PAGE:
A Look to the Past: 1999 NLCS


Every week, I look through the weekly match-ups and find one that is a postseason rematch. This week the Braves and Mets renew their rivalry that boiled over in 1999.

1999 National League Championship Series
Atlanta Braves 4, New York Mets 2

The New York Mets had just missed out on the National League Wild Card in 1998 in a terrific race with the San Francisco Giants and Chicago Cubs. They were in the thick of things again in 1999. However, they were left for dead by the who Atlanta Braves swept them in late September. In that series, Chipper Jones torched Mets pitching with four homers to cement his MVP bid.

In what would become a trend, the Mets picked themselves up by winning five of their last six games including a playoff game against the Cincinnati Reds to vault themselves into the postseason. They matched up with the Arizona Diamondbacks. The Mets led 2-1 in the series but their superstar catcher Mike Piazza was sidelined with an injury. No matter. Backup catcher Todd Pratt sent the Mets into the NLCS by hitting a walk-off homer. The Braves dusted off the Houston Astros to qualify for the NLCS as well.

The series couldn’t have started any worse for the Mets. They lost the first two in Atlanta but both games were close, as the superior Atlanta pitching persevered 4-2 and 4-3. When the series moved to New York, the Braves took a 3-0 series lead by winning a 1-0 classic as Tom Glavine outdueled Al Leiter. The lone run scored in the first when Piazza, who playing despite being still hurt, threw the ball away trying to catch a runner stealing.

The Mets had been in a do or die situation for a while and their resiliency was admirable. Facing elimination in Game Four, the Mets came back from a 2-1 deficit in the eighth inning when John Olerud singled home two runs to give the Mets a 3-2 win.

The next two games are, in my opinion, among the greatest in Major League History. They have been reduced to short descriptions: “Grand Slam Single”, “Kenny Rogers Ball Four” but that hardly tells the story.

In Game Five, John Olerud gave the Mets a 2-0 lead with a homer in the first inning off of Greg Maddux. The Braves answered with two in the fourth on RBI hits by Chipper Jones and Brian Jordan. As you may have noticed, runs were hard to come by all series and this game was no exception. The two teams played deadlocked for the next ten innings. The Braves certainly had their chances. They loaded the bases in the seventh and had runners on first and second in the eighth. They had a runner thrown out at home in the 13th in a collision that knocked the already battered catcher Piazza woozy. The Braves finally scored a run in the fifteenth when Keith Lockhart tripled home Gerald Williams. With the Braves finally having a lead and having a chance to put the series away, manager Bobby Cox had a decision to make: whether to send rookie pitcher Kevin McGlinchy back out for the fifteenth or use his starter Kevin Millwood to close out the game. Cox chose McGlinchy who experienced some rookie wildness. Shawon Dunston led off  and battled McGlinchy before finally singling. McGlinchy then walked the bases loaded. With no margin for error, he walked in the tying run. Robin Ventura came up next and slammed a 2-1 pitch over the right field wall. Ventura, who was mobbed by his teammate half way between first and second, never made it to home, hence the grand slam “single”.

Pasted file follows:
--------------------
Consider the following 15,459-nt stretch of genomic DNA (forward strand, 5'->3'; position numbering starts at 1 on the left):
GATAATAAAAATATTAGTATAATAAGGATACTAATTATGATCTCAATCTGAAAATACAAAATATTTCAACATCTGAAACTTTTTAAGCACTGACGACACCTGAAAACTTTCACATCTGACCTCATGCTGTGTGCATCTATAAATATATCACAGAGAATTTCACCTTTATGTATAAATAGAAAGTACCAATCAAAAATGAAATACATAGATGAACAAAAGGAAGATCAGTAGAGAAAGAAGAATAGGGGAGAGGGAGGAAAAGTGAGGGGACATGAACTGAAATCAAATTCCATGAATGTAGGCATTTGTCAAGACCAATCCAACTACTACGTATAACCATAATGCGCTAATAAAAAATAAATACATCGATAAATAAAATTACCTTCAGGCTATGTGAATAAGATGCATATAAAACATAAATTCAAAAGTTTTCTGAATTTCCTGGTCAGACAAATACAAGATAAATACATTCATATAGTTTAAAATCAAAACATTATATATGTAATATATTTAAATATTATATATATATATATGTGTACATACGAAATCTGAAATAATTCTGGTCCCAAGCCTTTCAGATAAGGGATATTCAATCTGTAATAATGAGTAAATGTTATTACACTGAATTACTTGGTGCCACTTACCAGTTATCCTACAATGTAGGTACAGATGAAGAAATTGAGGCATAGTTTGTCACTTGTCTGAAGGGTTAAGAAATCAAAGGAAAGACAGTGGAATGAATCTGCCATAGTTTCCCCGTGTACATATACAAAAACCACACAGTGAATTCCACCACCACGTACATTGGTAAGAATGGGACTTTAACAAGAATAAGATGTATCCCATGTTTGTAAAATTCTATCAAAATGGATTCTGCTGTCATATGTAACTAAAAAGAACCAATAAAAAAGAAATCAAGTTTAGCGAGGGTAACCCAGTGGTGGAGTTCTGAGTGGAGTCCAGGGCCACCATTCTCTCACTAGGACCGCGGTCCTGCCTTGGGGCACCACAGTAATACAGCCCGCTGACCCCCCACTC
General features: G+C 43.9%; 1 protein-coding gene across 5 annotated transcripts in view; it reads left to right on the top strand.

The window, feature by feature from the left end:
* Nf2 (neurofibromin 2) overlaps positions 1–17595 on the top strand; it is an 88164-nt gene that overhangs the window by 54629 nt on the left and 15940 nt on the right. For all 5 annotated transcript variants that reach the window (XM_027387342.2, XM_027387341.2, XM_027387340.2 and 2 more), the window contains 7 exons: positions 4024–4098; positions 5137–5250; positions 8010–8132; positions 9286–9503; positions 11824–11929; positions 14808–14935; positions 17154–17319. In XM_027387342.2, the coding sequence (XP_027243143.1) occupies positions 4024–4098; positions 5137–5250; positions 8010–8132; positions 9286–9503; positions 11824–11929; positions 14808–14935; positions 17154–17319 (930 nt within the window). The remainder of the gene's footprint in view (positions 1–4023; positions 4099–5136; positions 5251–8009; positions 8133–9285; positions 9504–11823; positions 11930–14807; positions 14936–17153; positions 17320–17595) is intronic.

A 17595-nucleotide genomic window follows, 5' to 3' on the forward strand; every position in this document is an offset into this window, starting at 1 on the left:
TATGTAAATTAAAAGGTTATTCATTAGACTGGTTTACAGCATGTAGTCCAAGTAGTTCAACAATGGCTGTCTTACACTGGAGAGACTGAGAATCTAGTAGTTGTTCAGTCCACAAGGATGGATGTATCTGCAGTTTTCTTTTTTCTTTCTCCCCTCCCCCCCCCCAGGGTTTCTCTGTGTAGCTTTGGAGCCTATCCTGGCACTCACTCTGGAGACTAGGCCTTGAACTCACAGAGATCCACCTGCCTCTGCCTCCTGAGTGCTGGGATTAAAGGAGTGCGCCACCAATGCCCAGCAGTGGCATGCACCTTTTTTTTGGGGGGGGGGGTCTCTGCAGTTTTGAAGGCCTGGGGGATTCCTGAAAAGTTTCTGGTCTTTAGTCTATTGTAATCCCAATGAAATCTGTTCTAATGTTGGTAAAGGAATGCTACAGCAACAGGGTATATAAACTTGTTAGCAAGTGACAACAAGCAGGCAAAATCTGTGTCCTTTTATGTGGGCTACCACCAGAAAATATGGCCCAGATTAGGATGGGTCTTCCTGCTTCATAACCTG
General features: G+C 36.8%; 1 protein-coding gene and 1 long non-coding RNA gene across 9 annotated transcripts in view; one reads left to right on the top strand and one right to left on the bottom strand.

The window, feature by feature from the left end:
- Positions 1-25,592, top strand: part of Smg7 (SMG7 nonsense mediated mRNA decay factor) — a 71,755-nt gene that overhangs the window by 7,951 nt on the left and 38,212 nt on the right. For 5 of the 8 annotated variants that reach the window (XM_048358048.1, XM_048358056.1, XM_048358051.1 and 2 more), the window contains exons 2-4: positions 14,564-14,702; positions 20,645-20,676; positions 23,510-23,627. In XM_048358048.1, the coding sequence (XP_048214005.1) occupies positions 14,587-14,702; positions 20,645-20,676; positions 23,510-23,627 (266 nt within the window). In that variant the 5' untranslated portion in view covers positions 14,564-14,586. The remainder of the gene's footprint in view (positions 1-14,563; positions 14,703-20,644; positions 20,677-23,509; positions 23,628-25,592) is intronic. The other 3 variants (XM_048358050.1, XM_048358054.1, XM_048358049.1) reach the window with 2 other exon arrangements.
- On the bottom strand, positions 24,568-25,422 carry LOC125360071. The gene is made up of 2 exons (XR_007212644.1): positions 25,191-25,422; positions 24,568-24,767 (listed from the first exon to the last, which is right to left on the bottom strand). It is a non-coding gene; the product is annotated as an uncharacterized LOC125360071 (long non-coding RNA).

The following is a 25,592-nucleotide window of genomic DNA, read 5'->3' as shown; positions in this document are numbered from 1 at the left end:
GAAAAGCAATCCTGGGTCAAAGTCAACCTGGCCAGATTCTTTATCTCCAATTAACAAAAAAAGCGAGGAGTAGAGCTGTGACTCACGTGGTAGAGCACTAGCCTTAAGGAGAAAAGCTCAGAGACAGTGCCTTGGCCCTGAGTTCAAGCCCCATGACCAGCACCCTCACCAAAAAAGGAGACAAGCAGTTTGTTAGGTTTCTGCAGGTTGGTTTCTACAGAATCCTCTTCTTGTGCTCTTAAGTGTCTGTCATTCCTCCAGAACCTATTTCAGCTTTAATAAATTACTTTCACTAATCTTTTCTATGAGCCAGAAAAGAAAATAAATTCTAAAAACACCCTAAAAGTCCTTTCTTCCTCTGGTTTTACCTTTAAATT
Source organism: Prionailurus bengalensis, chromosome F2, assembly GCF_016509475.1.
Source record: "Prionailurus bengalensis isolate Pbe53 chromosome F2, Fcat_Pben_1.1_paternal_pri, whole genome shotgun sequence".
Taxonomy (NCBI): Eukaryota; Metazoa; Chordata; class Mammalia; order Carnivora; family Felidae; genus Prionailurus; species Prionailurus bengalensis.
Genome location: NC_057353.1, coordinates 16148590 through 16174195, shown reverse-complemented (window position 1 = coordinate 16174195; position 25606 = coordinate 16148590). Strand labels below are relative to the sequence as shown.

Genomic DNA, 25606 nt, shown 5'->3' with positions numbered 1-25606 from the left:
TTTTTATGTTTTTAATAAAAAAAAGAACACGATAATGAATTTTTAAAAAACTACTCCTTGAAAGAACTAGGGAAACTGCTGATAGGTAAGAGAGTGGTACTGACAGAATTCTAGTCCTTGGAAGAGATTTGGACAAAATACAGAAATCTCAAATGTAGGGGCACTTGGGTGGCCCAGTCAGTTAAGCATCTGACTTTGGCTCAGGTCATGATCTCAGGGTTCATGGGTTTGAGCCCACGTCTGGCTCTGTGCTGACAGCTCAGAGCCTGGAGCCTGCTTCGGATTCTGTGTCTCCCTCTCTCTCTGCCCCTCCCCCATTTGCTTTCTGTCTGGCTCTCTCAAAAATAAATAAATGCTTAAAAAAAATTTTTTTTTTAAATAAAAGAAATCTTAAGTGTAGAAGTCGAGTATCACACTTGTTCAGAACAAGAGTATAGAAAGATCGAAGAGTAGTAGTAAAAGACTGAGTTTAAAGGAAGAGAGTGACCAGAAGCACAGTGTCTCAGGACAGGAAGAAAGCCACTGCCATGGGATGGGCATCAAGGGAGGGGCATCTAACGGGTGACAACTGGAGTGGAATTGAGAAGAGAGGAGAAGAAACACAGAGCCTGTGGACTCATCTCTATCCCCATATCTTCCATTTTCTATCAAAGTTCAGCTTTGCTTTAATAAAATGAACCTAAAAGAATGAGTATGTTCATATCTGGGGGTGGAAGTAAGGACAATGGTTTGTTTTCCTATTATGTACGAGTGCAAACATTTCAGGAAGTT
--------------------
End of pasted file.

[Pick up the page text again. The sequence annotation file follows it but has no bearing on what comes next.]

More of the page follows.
In Game Six, Mets manager Bobby Valentine elected to start Al Leiter on three days rest instead of using Kenny Rogers. Leiter had nothing and was rocked for five runs in the first inning thanks to two hit batters, a walk and two singles. Fortunately for the Mets, Kevin Millwood wasn’t on his game either. The Mets chipped away with three runs in the sixth to close the game to 5-3. When the Braves scored twice in the bottom half of the sixth, Bobby Cox called on starting pitcher John Smoltz to slam the door. Instead, Smoltz opened the door wide open as the Mets scored four quick runs to tie the game. Piazza capped the comeback with a flat-footed homer to right.

Twice after that, the Mets took a one run lead (in the eighth and tenth) just to see the Braves come right back and tie it. Finally, Gerald Williams of the Braves led off the eleventh with a double. He moved to third on a sacrifice. Two intentional walks later and the the bases were loaded for Andruw Jones. Kenny Rogers couldn’t find the plate, however, and walked in the winning run in what culminated one of the best postseason series of the past 20 years.

The Braves went on to get swept by the Yankees in the World Series. The Mets meanwhile made it to the World Series in 2000. This time, they avoided the Braves in the postseason when they were swept in the Division Series. When the announcement that the Braves were eliminated was made at Shea Stadium, there was a loud cheer from the crowd.

MVP: Eddie Perez. The Braves catcher hit .500 (10 for 20) with two homers and five runs batted in.